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post #15 of Old 10-26-2013
Brent Swain
Join Date: Jan 2012
Location: British Columbia
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Re: welding and welder options

I use a 100 amp dodge alternator, which I paid $25 for in an auto wreckers , driven by a 10 inch pulley off my main engine.I feed the field from the staring battery ,thru a toggle switch and a 50 watt 12 volt car headlight bulb, to reduce the input to something which wont fry the field windings. To avoid frying the diodes, I put a 120 volt, 60 amp light bulb betweeen the negative and positive output.
You need a lot of RPM , hence the 10 inch pulley. I once had a commercialy buiult welder which used a 3800 rpm wisconsin gas engne and still a 10 ich pulley. That was a lot of RPM! I control the output with the throttle.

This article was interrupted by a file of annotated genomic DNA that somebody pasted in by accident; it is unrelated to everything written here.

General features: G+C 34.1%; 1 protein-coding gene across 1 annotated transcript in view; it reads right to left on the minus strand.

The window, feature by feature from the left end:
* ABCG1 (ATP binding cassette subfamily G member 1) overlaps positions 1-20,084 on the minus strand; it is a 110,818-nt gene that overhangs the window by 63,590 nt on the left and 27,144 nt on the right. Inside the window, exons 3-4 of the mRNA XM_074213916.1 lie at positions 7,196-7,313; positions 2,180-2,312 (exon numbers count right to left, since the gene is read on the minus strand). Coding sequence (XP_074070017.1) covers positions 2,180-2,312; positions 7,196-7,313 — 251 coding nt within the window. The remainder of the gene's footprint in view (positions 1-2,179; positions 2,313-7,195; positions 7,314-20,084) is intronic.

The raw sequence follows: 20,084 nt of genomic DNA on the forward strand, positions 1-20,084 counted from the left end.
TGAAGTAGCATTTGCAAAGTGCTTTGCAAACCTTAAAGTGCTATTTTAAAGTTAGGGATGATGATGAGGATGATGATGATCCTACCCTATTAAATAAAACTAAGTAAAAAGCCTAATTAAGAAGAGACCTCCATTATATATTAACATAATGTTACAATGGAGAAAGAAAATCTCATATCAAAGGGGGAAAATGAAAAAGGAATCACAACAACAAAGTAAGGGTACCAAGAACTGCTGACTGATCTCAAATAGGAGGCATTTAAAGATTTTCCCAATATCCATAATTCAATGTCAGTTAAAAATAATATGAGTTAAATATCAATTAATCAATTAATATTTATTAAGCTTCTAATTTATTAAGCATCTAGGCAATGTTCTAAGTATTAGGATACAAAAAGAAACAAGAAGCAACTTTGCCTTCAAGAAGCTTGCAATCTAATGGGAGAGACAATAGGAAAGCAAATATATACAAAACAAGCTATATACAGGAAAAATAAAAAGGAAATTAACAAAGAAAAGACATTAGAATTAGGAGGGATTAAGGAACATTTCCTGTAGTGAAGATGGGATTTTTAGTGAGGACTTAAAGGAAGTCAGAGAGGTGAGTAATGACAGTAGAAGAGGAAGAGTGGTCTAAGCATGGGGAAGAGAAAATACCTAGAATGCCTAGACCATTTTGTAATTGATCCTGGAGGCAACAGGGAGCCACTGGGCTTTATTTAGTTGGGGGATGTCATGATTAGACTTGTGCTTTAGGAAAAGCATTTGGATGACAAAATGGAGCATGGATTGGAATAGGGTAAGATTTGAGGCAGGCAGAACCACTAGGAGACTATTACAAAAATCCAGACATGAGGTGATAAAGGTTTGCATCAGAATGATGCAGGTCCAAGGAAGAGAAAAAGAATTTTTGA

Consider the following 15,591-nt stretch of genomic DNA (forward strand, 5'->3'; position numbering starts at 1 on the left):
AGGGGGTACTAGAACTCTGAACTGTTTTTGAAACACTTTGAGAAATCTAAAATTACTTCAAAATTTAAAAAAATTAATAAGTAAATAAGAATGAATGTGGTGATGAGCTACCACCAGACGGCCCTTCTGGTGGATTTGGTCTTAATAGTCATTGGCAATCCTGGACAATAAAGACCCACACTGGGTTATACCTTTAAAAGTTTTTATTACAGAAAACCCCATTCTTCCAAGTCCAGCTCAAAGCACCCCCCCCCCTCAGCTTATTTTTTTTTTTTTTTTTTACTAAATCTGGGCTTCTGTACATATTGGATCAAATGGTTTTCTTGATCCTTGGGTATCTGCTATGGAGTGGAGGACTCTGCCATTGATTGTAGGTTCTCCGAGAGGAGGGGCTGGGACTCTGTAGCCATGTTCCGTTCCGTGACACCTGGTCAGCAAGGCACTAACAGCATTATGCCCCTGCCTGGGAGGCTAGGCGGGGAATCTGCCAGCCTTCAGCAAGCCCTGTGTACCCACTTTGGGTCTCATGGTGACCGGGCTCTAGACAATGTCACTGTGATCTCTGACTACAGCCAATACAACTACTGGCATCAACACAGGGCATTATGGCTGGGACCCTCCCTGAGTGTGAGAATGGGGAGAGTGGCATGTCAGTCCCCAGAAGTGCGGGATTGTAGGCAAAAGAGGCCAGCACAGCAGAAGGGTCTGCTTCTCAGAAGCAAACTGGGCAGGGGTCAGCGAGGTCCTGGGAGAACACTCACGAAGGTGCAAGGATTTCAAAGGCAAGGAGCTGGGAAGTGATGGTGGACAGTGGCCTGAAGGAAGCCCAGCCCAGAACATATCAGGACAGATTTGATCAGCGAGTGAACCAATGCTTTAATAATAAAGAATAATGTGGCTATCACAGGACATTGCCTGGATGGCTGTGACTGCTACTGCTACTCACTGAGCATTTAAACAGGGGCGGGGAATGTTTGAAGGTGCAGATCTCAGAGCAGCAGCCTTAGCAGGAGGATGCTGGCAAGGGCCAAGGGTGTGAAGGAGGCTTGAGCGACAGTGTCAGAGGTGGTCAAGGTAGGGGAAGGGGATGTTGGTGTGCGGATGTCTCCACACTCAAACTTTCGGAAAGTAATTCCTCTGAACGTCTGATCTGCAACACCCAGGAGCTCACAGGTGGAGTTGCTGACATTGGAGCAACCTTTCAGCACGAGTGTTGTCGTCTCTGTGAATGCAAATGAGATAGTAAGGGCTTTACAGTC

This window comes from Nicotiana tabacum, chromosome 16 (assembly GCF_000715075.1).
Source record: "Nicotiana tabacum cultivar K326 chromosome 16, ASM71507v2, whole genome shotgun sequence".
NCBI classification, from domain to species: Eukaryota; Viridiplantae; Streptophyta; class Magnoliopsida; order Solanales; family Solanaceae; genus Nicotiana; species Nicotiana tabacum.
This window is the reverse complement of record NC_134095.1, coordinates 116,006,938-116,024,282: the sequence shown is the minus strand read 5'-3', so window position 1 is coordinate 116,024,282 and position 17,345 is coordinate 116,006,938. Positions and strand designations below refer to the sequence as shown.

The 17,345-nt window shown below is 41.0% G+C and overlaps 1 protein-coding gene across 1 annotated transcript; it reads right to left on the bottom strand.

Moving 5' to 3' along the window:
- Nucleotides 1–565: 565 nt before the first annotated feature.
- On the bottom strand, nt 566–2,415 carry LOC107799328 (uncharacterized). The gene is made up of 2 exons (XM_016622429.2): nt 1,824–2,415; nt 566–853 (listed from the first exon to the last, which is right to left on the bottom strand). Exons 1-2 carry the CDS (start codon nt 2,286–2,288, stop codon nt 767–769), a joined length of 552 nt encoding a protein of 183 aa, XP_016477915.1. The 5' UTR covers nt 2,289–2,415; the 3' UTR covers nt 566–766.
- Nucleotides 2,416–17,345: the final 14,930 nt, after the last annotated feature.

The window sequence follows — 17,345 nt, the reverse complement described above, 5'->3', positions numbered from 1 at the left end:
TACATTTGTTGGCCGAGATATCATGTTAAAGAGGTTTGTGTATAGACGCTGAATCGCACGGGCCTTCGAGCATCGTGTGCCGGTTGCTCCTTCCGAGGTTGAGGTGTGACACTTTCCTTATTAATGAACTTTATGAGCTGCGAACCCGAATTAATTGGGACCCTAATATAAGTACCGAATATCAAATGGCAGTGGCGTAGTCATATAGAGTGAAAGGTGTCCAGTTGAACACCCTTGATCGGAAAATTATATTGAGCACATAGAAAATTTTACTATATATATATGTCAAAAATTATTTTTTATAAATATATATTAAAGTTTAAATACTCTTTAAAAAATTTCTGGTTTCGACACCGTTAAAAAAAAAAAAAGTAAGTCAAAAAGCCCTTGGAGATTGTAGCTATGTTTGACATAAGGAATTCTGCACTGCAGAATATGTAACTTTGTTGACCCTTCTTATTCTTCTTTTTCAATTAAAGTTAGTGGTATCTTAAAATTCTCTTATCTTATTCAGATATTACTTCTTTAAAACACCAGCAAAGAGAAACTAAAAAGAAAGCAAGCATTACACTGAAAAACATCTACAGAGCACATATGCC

I find I get about three years out of the internal diodes which come with the alternator. When they go, I use a much bigger set of external diodes in aluminiumn plates as heat sinks , which never get warm. Dont have the numbers with me at the moment ,but they are common. I have only done, stainless, steel and aluminiumn stick welding with it, but I understand the high frequency of this setup may work well with TIG or MIG.
I have built several anchor winches and stainless woodstoves with it , from scratch, in my cockpit ,while at anchor. The output from it also runs my 120 volt angle grinder and other 120 volt power tools.
I couldn't fit it in my engine compartment, so I made a removeable panel on the side of the engine compartment to run a V belt thru, and mounted the alternator outside the engine compartment. I also mount my watermaker pump there.

Last edited by Brent Swain; 10-26-2013 at 11:23 PM.
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